The Domain Adaptation problem in machine learning occurs when the distribution generating the test data differs from the one that generates the training data. A common approach to this issue is to train a standard learner for the learning task with the available training sample (generated by a distribution that is different from the test distribution). In this work we address this approach, investigating whether there exist successful learning methods for which learning of a target task can be achieved by substituting the standard target-distribution generated sample by a (possibly larger) sample generated by a different distribution without worsening the error guarantee on the learned classifier. We give a positive answer, showing that this is possible when using a Nearest Neighbor algorithm.We show this under the assumptions of covariate shift as well as a bound on the ratio of the probability weights between the source (training) and target (test) distribution. We further show that these assumptions are not always sufficient to allow such a replacement of the training sample: For proper learning, where the output classifier has to come from a predefined class, we prove that any learner needs access to data generated from the target distribution.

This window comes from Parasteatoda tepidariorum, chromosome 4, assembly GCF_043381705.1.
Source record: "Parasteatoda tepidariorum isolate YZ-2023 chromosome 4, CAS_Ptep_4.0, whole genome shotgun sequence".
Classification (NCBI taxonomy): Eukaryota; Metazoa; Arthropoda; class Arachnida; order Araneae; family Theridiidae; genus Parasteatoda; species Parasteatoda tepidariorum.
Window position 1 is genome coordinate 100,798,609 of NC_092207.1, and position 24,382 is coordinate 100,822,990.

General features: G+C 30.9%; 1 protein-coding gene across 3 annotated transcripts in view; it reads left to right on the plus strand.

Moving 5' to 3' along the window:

|Original language||American English|
|State||Published - 2012|
|Event||International Symposium on Artificial Intelligence and Mathematics, ISAIM 2012 - Fort Lauderdale, FL, United States|
Duration: 9 Jan 2012 → 11 Jan 2012
|Conference||International Symposium on Artificial Intelligence and Mathematics, ISAIM 2012|
|City||Fort Lauderdale, FL|
|Period||9/01/12 → 11/01/12|